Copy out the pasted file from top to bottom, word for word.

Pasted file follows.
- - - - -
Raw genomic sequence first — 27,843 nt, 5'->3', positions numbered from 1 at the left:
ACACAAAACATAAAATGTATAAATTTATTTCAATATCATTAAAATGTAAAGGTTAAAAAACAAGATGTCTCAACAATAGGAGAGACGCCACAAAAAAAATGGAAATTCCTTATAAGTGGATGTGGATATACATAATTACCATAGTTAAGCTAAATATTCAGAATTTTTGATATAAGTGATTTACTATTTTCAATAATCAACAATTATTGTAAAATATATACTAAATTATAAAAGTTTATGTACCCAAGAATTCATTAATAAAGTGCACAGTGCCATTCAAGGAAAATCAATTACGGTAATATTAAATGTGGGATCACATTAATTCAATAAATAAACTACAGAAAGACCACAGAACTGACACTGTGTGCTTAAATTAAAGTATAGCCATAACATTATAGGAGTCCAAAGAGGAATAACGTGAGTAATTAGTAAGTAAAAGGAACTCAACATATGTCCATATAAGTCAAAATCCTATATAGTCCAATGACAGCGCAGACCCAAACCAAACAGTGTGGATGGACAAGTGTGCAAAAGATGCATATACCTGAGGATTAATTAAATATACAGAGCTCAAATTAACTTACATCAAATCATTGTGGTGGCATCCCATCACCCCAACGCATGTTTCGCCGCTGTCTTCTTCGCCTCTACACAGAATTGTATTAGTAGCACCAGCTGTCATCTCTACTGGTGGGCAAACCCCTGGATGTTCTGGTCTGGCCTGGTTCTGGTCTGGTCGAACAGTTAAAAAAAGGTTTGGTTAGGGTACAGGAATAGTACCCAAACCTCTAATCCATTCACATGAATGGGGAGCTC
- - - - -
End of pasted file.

Raw genomic sequence first — 27,843 nt, 5'->3', positions numbered from 1 at the left:
ACACAAAACATAAAATGTATAAATTTATTTCAATATCATTAAAATGTAAAGGTTAAAAAACAAGATGTCTCAACAATAGGAGAGACGCCACAAAAAAAATGGAAATTCCTTATAAGTGGATGTGGATATACATAATTACCATAGTTAAGCTAAATATTCAGAATTTTTGATATAAGTGATTTACTATTTTCAATAATCAACAATTATTGTAAAATATATACTAAATTATAAAAGTTTATGTACCCAAGAATTCATTAATAAAGTGCACAGTGCCATTCAAGGAAAATCAATTACGGTAATATTAAATGTGGGATCACATTAATTCAATAAATAAACTACAGAAAGACCACAGAACTGACACTGTGTGCTTAAATTAAAGTATAGCCATAACATTATAGGAGTCCAAAGAGGAATAACGTGAGTAATTAGTAAGTAAAAGGAACTCAACATATGTCCATATAAGTCAAAATCCTATATAGTCCAATGACAGCGCAGACCCAAACCAAACAGTGTGGATGGACAAGTGTGCAAAAGATGCATATACCTGAGGATTAATTAAATATACAGAGCTCAAATTAACTTACATCAAATCATTGTGGTGGCATCCCATCACCCCAACGCATGTTTCGCCGCTGTCTTCTTCGCCTCTACACAGAATTGTATTAGTAGCACCAGCTGTCATCTCTACTGGTGGGCAAACCCCTGGATGTTCTGGTCTGGCCTGGTTCTGGTCTGGTCGAACAGTTAAAAAAAGGTTTGGTTAGGGTACAGGAATAGTACCCAAACCTCTAATCCATTCACATGAATGGGGAGCTC